You can take your pick from much riveting material. Three of my favourites are this account by Spiegel on living conditions in North Korea; the Guardian’s write-up of Sri Lankan president Mahinda Rajapaksa’s responsibility for last year's massacre of Tamil rebels; and why the Arab media, suggesting another Israeli conspiracy, have censored most of what the US thinks of their leaders, also in the Guardian.

Among the best original cables are this portrait of Zimbabwe and dictator Robert Mugabe; one of four cables in which Prince Andrew sounds off on corruption, Russia and the media; and, most colourful of all, this “wild wedding” in lawless Dagestan. 

Answering Irish prayers
For many New Zealanders of Irish descent, the news that the Emerald Isle has been put in an EU-style receivership, if not liquidation, has shock value if not exactly a surprise.

The political management of Ireland has been as dire as its business acumen, and is trenchantly summed up in Fintan O’Toole’s Ship of Fools, a must read book, and more recently in Kevin Myers’ latest despatch in The Spectator.

This sentence is a good summary of the two cultural factors that plague Ireland:

The first is the who-you-know politics that is key to Fianna Fail’s style of government. The second is the other survivor from the pre-modern age: a tradition of flaithiúlacht, which means ruinous generosity, especially with someone else’s money.

It got me thinking what an opportunity Ireland presents New Zealand. In short order, we could solve all its problems, short of paying back the €85 billion of loans it has been given.

First, the banks should immediately be passed over to Australia, just as we have, to bring stability and prudent management to the financial system.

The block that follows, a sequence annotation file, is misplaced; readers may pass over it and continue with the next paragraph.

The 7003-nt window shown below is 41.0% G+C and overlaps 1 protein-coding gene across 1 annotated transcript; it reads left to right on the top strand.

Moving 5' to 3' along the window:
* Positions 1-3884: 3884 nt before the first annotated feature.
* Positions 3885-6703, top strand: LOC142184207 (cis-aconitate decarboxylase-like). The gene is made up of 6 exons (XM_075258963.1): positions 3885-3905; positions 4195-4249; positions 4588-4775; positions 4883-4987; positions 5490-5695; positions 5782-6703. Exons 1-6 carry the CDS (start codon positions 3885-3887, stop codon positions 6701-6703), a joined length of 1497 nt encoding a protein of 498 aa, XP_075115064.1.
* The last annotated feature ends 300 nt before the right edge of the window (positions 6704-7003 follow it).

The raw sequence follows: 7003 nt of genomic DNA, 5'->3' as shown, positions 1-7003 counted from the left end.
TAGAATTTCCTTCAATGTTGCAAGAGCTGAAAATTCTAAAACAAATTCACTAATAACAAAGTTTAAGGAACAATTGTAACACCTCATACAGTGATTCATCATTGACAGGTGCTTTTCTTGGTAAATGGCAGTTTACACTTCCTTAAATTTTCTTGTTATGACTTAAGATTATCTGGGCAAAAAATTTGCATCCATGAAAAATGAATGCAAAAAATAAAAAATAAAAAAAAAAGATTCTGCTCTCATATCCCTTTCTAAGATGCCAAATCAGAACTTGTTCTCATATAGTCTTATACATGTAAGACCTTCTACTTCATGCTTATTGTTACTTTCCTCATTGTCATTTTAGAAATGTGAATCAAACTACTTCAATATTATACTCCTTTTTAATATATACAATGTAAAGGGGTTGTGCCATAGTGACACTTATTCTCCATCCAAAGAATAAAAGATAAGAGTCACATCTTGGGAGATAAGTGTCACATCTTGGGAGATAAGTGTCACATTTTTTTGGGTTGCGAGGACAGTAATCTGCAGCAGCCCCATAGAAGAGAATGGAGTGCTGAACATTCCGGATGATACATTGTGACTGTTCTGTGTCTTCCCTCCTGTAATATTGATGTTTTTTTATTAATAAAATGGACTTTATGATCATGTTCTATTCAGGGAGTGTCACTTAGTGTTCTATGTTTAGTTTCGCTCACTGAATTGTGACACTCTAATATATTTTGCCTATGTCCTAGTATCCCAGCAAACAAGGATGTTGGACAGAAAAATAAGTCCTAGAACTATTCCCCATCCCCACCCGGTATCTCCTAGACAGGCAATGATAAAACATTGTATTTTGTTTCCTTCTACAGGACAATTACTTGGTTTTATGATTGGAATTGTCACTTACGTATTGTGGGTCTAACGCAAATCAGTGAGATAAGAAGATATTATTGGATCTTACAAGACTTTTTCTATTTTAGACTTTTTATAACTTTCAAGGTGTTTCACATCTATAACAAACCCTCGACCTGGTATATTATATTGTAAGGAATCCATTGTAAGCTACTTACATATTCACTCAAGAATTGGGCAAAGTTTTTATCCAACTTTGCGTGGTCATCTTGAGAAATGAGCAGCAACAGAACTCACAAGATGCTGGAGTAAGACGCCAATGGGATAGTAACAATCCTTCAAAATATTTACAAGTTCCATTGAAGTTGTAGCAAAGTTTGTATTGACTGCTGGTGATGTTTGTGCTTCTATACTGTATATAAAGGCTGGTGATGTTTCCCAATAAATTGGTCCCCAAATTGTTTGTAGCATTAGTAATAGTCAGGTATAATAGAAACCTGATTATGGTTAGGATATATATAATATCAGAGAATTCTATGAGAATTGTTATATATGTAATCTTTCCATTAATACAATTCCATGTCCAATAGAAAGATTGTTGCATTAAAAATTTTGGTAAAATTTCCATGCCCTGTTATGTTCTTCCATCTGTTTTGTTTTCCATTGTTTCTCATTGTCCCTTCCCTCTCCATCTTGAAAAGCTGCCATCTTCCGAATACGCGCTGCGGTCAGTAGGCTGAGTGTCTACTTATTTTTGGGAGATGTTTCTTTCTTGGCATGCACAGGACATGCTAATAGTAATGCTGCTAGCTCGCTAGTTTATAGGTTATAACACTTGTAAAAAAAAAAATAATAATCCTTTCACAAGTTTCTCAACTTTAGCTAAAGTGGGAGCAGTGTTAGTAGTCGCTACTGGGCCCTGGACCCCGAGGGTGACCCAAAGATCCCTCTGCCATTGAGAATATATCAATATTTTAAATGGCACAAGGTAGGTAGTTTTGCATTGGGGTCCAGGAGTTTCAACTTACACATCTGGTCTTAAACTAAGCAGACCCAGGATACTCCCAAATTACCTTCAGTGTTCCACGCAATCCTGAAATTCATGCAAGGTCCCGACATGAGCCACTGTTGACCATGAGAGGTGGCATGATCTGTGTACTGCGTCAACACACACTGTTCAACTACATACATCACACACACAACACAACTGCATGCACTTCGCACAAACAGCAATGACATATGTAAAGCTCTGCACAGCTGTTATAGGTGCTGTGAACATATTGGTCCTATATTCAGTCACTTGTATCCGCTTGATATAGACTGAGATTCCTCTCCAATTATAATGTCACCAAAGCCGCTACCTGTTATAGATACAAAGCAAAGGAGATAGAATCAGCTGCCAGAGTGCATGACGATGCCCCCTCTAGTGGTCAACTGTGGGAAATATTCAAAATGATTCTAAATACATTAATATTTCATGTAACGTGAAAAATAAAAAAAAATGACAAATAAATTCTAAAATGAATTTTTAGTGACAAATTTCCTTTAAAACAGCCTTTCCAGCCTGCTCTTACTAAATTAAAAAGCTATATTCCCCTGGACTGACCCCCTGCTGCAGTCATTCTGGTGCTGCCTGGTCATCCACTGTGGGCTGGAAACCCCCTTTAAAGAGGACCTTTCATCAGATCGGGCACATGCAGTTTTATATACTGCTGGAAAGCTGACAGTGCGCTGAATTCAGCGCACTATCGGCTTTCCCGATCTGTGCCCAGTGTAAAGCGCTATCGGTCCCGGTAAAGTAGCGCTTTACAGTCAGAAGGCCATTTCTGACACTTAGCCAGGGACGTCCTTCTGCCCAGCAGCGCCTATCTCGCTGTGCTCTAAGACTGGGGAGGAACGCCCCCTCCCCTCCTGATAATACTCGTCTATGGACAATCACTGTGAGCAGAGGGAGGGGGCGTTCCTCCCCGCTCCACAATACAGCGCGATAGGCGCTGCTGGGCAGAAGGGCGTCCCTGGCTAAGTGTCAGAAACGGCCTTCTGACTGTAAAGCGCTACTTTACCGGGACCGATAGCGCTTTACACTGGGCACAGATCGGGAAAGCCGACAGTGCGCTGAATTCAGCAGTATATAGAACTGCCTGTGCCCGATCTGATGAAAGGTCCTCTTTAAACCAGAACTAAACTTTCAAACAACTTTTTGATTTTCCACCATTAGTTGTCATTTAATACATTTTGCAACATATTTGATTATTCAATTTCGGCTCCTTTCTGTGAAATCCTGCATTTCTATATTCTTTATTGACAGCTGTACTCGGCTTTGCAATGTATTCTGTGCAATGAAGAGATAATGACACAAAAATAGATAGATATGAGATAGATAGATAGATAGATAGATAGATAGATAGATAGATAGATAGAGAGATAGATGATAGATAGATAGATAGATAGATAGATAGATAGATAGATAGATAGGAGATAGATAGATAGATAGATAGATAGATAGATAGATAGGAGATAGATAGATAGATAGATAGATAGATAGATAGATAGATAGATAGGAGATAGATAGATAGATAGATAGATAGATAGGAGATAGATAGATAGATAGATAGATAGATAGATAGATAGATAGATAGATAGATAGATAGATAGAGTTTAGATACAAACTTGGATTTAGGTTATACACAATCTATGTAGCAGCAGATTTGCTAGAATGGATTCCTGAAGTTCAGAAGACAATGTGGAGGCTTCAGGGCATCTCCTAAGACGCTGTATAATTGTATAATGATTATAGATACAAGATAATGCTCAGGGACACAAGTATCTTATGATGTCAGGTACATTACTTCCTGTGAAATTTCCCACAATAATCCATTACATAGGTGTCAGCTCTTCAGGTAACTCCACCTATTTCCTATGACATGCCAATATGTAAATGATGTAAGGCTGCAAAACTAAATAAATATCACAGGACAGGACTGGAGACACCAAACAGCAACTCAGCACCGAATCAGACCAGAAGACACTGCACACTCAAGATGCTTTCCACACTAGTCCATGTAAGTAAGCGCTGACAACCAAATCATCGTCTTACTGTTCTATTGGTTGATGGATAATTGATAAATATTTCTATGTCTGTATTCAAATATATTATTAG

Ireland has a number of industries that would be better run by Irish Kiwis – dairy, the media, investing and horse breeding come to mind – while a clutch of out-of-work property developers (Nigel McKenna, for one) could be put back to work at home.

Then there’s all the US-based high-tech and pharmaceutical companies attracted by the low corporate taxes. Think what Ian McCrae and Rod Drury could do with them to make the Kiwi IT sector a global force.

Telecom could do wonders to Eircomm, the former state telecoms company that has been passed around, in O’Toole’s words, “like a joint at a student party.”

Air New Zealand has a thing or two it could learn from Michael O’Leary, but with a little bit of juggling you could have a new world aviation giant made of the Kiwi carrier, Ryanair and Aer Lingus.

Then there’s the punchline: In return for taking over the receivership, all New Zealanders could become Irish again, giving young Kiwis back their birthright OE of being able to live in London (a ritual the new UK immigration rules have ended by closing the country to “all non-Europeans").

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WikiLeaks: The story that keeps on dripping